Midengined ‘Vette is blisteringly fast, but as quiet and vibration free as a luxury car. Detroit Free Press


Some Corvette fans awaiting the arrival of their pre-ordered mid-engine 2020 Stingrays will likely be disappointed.

 "We are not going to build all of the 2020 orders," GM spokesman Kevin Kelly said, adding that GM would work with affected customers and dealers to offer a 2021 option.

Blame it on the coronavirus pandemic causing GM to shut down its U.S. plants for nearly seven weeks. Then, there are subsequent parts supplier complications, Kelly said. The complexity of ramping up production prevents GM from even guessing how many of the sports cars it will be able to build this year.

GM had 20,181 orders through May 1, Kelly said. In the first quarter, the company reported selling 3,820 Corvettes. Kelly said most were the new 2020 model. 

"We’ve had an enormous demand for this vehicle and we had that work stoppage and we have suppliers trying to come up to speed too," Kelly told the Free Press. "The plant is still coming up from COVID. We still haven’t brought up the second shift yet, so we’re still ramping up.”

No price hike for Corvette

The 2020 Corvette Stingray is the first mid-engine production car in Corvette history. Chevrolet engineers and designers wanted to make a mid-engine ‘Vette since at least 1960. So to enthusiasts, the car is already legendary. It's won nearly every major new car award since it debuted last year. 

In fact, in January, Corvette collector and car dealer Rick Hendrick paid $3 million at the Barrett-Jackson auction for the first one to roll off the line. He told the Free Press then that his stores had about 1,000 pre-orders for the 2020 Corvette. He stopped taking any more orders because he knew it would be a few years before the existing ones are filled.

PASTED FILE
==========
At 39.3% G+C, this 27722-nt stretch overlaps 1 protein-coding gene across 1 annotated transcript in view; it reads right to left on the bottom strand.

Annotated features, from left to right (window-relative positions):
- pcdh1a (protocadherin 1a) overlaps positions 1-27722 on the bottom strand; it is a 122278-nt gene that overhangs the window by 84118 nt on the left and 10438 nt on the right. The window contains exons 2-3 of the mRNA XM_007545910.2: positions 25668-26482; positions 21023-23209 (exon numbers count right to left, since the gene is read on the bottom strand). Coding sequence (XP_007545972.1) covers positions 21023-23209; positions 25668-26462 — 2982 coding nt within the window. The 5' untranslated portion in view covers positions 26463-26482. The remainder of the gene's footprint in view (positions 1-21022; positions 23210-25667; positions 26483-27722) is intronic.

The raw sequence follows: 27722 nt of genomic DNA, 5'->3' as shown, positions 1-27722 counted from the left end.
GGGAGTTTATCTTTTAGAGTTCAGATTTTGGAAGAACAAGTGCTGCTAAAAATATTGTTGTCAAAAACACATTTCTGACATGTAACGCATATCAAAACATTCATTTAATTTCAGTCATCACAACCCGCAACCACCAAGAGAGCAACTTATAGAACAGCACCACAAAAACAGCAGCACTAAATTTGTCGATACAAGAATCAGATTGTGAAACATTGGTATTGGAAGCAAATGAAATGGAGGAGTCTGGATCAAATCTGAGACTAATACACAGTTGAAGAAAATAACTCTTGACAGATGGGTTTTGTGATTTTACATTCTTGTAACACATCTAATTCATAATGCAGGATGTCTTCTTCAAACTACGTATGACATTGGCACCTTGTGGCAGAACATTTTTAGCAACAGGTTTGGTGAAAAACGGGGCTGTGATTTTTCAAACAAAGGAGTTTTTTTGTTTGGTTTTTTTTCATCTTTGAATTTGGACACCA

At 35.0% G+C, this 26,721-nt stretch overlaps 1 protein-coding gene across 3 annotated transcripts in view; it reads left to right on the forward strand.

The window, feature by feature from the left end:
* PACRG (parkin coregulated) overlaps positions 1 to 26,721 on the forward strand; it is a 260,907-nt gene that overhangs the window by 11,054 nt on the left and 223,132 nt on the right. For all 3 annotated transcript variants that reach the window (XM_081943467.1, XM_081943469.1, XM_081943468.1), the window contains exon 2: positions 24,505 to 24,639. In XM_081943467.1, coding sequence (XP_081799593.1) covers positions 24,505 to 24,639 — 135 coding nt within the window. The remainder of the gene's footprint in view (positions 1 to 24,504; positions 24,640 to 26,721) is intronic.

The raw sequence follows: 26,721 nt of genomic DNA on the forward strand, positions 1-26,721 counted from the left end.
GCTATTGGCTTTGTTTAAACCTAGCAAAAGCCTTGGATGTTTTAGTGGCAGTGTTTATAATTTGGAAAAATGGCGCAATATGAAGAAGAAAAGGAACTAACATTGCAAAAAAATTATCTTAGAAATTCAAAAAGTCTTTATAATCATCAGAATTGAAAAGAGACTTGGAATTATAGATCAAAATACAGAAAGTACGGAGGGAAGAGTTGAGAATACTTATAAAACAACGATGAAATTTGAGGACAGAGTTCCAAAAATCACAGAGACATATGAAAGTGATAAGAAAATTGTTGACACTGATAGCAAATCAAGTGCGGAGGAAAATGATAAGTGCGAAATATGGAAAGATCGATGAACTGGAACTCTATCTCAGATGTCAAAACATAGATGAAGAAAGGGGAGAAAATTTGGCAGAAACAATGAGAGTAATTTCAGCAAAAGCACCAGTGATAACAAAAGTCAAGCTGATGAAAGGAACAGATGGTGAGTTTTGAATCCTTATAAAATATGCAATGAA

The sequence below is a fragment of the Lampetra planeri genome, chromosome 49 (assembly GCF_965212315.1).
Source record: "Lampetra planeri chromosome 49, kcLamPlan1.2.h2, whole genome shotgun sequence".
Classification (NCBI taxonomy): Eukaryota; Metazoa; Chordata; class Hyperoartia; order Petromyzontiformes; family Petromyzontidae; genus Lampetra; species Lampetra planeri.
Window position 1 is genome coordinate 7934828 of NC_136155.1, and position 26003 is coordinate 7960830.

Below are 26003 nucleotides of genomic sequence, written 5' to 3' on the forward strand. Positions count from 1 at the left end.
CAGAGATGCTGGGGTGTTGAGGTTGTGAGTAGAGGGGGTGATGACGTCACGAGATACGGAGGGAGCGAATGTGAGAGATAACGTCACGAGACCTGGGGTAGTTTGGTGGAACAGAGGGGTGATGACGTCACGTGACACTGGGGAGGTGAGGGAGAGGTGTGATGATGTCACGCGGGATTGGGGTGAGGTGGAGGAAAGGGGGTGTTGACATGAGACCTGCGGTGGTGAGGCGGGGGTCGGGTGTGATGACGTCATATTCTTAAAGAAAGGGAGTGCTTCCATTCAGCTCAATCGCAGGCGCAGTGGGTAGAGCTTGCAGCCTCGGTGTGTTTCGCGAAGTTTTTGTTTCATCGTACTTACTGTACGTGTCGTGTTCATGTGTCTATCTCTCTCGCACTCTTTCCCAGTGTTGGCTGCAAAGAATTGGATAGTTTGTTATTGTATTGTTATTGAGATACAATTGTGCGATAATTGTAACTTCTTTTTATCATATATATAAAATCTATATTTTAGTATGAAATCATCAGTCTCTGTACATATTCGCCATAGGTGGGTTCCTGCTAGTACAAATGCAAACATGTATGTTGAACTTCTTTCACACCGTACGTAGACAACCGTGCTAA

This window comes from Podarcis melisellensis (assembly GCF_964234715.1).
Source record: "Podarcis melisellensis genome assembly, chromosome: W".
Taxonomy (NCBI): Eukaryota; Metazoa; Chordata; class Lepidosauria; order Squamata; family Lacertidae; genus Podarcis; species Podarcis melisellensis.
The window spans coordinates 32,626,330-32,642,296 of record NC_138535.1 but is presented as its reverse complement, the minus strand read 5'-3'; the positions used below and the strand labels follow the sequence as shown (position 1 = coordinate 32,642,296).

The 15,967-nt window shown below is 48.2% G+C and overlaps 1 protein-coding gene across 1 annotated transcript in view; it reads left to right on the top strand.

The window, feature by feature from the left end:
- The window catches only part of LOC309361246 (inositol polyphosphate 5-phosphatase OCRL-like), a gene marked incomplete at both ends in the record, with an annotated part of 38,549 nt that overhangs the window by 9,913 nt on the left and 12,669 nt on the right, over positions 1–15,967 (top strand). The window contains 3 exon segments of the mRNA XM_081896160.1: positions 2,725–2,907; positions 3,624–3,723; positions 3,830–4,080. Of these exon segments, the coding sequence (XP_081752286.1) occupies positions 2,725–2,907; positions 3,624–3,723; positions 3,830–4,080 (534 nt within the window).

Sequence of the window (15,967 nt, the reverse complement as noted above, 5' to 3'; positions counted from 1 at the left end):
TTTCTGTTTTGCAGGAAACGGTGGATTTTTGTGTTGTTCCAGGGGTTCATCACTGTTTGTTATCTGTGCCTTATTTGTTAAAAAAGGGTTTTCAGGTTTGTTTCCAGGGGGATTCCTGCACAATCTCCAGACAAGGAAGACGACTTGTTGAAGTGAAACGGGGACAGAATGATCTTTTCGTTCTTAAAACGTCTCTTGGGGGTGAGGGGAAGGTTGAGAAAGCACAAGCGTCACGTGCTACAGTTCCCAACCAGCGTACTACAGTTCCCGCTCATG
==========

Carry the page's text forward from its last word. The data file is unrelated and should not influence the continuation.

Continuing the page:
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The good news is that the Corvette Stingray will not get a price hike next year. The base price remains $59,995, Kelly said. The convertible version will hold at $67,495. GM said customers can start ordering the 2021 cars late next month.

Extending production of Stingray

GM's chief engineer for the Corvette shared this news May 29 with some enthusiasts at an event at the Corvette Museum, which sits next to GM's Bowling Green plant in Kentucky. GM assembles the Corvette at the plant.

"We initially said we would start taking 2021 Corvette orders at the end of this month (May) but, again, due to the plant being down for two months, we're adjusting that timing to late July," Tadge Juechter, executive chief engineer for the Corvette, said at the event.

In February, GM started shipping the 2020 'Vettes to dealerships, but those cars go directly to the customers who pre-ordered them, Kelly said. So good luck finding one sitting in a showroom.

Here are the highlights GM's Juechter shared at the May 29 event:

  • GM will continue to build the 2020 Corvette Stingray through the fall, an extension of what it had originally planned.
  • The extension will help ensure that GM builds most — not all — of the 2020 Corvette orders it  received.
  • GM declined to specify the exact number of 2020 models it will build or how many will be coupes versus convertibles. 
  • GM will start building the convertible this summer, but declined to provide specific dates because the plant just came back up.
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Working hand-in-hand

Typically, about 1,200 people across two shifts assemble the car, but since the plant restarted May 26, one shift of 570 workers is on the line, said a person familiar with plant operations who is not ized to speak to the media.

The person said the plant is building 60 to 90 cars a day, when it normally would assemble more than 180 across the two shifts. 

Secrets of the Corvette: @jlareauan.

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